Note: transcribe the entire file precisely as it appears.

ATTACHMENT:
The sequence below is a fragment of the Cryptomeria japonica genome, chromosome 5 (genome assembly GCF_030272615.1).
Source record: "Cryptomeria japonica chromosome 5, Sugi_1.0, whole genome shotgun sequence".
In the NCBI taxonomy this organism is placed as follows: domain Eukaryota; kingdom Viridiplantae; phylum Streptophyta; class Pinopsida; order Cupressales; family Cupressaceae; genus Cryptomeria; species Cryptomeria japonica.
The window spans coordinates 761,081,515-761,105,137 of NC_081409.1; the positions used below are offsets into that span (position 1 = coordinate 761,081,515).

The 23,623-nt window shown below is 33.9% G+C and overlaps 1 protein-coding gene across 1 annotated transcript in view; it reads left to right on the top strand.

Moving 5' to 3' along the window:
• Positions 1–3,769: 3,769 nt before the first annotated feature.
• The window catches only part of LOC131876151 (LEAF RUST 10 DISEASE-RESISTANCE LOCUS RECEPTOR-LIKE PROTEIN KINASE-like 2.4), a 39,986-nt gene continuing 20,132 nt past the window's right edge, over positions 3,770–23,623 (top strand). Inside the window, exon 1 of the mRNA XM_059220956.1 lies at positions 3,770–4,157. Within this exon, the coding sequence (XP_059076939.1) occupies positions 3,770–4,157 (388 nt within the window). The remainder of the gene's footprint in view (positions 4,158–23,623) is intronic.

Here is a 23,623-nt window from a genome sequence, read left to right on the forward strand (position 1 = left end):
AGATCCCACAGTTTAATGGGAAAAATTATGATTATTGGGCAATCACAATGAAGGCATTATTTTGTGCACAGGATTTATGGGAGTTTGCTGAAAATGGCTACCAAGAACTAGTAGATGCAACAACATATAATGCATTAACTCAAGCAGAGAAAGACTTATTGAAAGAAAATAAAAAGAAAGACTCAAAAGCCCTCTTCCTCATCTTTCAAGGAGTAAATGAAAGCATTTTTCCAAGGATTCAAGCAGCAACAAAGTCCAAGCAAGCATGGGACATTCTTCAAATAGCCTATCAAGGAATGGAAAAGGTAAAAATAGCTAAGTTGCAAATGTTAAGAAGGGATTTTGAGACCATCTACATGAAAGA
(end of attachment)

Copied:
The sequence below is a fragment of the Cryptomeria japonica genome, chromosome 5 (genome assembly GCF_030272615.1).
Source record: "Cryptomeria japonica chromosome 5, Sugi_1.0, whole genome shotgun sequence".
In the NCBI taxonomy this organism is placed as follows: domain Eukaryota; kingdom Viridiplantae; phylum Streptophyta; class Pinopsida; order Cupressales; family Cupressaceae; genus Cryptomeria; species Cryptomeria japonica.
The window spans coordinates 761,081,515-761,105,137 of NC_081409.1; the positions used below are offsets into that span (position 1 = coordinate 761,081,515).

The 23,623-nt window shown below is 33.9% G+C and overlaps 1 protein-coding gene across 1 annotated transcript in view; it reads left to right on the top strand.

Moving 5' to 3' along the window:
• Positions 1–3,769: 3,769 nt before the first annotated feature.
• The window catches only part of LOC131876151 (LEAF RUST 10 DISEASE-RESISTANCE LOCUS RECEPTOR-LIKE PROTEIN KINASE-like 2.4), a 39,986-nt gene continuing 20,132 nt past the window's right edge, over positions 3,770–23,623 (top strand). Inside the window, exon 1 of the mRNA XM_059220956.1 lies at positions 3,770–4,157. Within this exon, the coding sequence (XP_059076939.1) occupies positions 3,770–4,157 (388 nt within the window). The remainder of the gene's footprint in view (positions 4,158–23,623) is intronic.

Here is a 23,623-nt window from a genome sequence, read left to right on the forward strand (position 1 = left end):
AGATCCCACAGTTTAATGGGAAAAATTATGATTATTGGGCAATCACAATGAAGGCATTATTTTGTGCACAGGATTTATGGGAGTTTGCTGAAAATGGCTACCAAGAACTAGTAGATGCAACAACATATAATGCATTAACTCAAGCAGAGAAAGACTTATTGAAAGAAAATAAAAAGAAAGACTCAAAAGCCCTCTTCCTCATCTTTCAAGGAGTAAATGAAAGCATTTTTCCAAGGATTCAAGCAGCAACAAAGTCCAAGCAAGCATGGGACATTCTTCAAATAGCCTATCAAGGAATGGAAAAGGTAAAAATAGCTAAGTTGCAAATGTTAAGAAGGGATTTTGAGACCATCTACATGAAAGA